Home Secretary making plans to deport migrants to Rwanda by summer
A Home Office source said that although Braverman acknowledged her plans were dependent on pending legal battles, they are “certainly working towards getting the flights off before the summer”.
No migrants have been relocated to the country so far after the deal was signed last April by Braverman’s predecessor Priti Patel.
It comes as the Home Secretary expanded the agreement with Rwanda to incorporate all those who arrived in the UK illegally as opposed to solely asylum seekers.
The legislation, which has been subject to widespread criticism, would see anyone who crosses the Channel in a small boat barred from ever re-entering the UK.
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The addition to the deal would mean people would be detained and removed irrespective of the claim they bring – including asylum, human rights or modern slavery.
Speaking in Rwanda’s capital Kigali on her first official visit as Home Secretary, Braverman said the Illegal Migration Bill (IMB) as it stands “does not take us out of the ECHR (European Convention of Human Rights)”, but added: “Nothing is off the table, ultimately.”
She said there are “serious issues with the balance that’s currently being struck” with the courts in Strasbourg.
The IMB is due to bring forward the removal of migrants in a period of 28 days – and asked whether this would see those appealing against their relocation fly back to Britain, Braverman said: “The Bill dramatically, dramatically reduces the opportunity for people to make spurious claims.”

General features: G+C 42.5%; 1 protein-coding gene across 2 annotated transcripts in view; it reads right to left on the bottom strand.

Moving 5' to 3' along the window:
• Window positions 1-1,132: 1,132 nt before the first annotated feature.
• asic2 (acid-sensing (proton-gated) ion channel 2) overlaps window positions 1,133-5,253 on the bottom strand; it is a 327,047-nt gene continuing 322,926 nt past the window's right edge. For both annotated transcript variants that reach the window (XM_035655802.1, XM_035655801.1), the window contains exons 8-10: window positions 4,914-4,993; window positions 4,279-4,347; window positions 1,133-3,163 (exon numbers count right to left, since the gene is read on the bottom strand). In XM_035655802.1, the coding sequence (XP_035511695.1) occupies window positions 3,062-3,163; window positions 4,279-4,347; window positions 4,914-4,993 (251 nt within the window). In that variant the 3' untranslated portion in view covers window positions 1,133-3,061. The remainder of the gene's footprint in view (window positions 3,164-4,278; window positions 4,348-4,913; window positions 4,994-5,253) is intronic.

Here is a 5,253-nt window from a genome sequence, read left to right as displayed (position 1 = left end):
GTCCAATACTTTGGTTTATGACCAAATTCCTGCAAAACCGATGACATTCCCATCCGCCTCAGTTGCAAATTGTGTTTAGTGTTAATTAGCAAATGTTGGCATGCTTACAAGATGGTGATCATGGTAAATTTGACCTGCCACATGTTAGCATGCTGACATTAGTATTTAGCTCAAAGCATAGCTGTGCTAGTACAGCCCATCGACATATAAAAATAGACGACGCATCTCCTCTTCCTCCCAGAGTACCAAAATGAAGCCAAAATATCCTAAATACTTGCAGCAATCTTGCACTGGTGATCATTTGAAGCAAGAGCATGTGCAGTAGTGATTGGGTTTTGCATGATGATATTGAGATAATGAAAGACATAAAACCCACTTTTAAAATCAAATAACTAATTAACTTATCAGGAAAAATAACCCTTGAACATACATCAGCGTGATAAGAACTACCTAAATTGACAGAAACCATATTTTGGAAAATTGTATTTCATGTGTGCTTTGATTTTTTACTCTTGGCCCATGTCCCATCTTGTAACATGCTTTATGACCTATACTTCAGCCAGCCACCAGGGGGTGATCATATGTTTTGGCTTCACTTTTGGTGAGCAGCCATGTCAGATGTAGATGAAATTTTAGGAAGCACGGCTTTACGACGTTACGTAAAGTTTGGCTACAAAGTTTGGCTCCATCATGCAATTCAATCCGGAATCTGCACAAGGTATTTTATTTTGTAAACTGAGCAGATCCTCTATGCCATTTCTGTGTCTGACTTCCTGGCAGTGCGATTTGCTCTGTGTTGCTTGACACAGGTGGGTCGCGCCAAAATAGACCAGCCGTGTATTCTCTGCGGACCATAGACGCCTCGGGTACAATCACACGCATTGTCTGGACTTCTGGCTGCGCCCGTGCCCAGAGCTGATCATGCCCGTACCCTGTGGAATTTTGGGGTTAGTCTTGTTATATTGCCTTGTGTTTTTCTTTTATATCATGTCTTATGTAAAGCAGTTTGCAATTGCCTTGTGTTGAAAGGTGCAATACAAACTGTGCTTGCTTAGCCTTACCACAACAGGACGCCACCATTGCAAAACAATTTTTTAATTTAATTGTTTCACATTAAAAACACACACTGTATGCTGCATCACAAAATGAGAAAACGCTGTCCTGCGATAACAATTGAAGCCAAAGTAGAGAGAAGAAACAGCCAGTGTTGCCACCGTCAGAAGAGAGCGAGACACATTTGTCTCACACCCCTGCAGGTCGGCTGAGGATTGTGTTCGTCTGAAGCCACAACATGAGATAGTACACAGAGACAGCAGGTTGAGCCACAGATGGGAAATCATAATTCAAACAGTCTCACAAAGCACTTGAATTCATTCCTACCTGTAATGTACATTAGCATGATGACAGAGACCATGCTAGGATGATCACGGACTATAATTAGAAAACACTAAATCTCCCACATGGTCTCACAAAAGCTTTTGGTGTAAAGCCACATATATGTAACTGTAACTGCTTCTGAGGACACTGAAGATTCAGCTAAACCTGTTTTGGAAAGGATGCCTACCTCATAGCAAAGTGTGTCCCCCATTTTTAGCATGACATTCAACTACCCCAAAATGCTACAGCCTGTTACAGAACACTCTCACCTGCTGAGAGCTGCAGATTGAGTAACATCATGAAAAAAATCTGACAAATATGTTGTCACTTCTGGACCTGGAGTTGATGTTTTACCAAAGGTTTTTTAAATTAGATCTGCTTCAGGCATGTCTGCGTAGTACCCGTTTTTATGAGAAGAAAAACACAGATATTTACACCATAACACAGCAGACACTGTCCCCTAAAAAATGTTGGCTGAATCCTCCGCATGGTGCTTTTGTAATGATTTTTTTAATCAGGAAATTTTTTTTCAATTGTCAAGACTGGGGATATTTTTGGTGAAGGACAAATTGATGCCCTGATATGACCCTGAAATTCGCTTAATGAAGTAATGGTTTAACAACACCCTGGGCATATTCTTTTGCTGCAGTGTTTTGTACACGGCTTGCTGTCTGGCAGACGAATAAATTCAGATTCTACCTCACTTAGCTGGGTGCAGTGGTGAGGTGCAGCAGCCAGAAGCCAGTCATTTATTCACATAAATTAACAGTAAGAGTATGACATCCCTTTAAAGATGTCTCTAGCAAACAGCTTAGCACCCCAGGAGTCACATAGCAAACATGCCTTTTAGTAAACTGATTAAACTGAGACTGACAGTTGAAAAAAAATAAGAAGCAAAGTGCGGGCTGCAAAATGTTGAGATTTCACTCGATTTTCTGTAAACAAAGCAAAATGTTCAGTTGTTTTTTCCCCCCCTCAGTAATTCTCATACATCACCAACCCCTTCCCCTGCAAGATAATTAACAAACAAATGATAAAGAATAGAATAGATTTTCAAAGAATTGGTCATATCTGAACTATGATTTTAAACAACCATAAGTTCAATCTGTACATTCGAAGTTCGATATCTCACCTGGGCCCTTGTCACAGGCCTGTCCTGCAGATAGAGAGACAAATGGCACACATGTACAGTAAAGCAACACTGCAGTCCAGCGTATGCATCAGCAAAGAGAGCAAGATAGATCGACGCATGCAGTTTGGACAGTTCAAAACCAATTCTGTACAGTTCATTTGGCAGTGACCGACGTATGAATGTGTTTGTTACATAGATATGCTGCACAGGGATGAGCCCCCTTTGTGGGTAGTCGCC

“There will be significantly limited opportunities to challenge that,” she added.
On Saturday, she visited housing which is set to be used for migrants.
The cheapest houses on the Riverside Estate in Kigali would cost potential buyers £14,000 and are due to be offered to both asylum seekers and Rwandans.
Migrants arriving from the UK would be housed in hostels and hotels in the short term, before moving onto long-term housing arrangements.
The visit came as 209 people were confirmed to have crossed the Channel in small boats on Friday, after five days of no reported crossings.
“I think that Rwanda is clearly ready. We saw that at the Riverside estate,” Braverman said.
“We’re seeing that there’s real progress, which has been made in real tangible terms.”
Speaking about flights potentially taking off by the summer, Ms Braverman said: “In terms of flights, we are still in a court timetable. We’re waiting for the Court of Appeal’s substantive hearing later next month.
“There will then be time for judgment to be handed down by the Court of Appeal. Flights could take off.”
Rwanda government spokeswoman Yolande Makolo told reporters she did not “consider living in Rwanda as punishment”- adding that the African nation signed up to the agreement for “the right reasons”.
Asked whether she was in discussions with other nations to enter into further partnerships in order to implement the IMB, Ms Braverman said: “As you’ve heard, the capacity for Rwanda is in the region of thousands.
“We believe that that is sufficient to deal with the challenge that we’re facing in the UK, but we are always in constructive dialogue with many nations around the world.”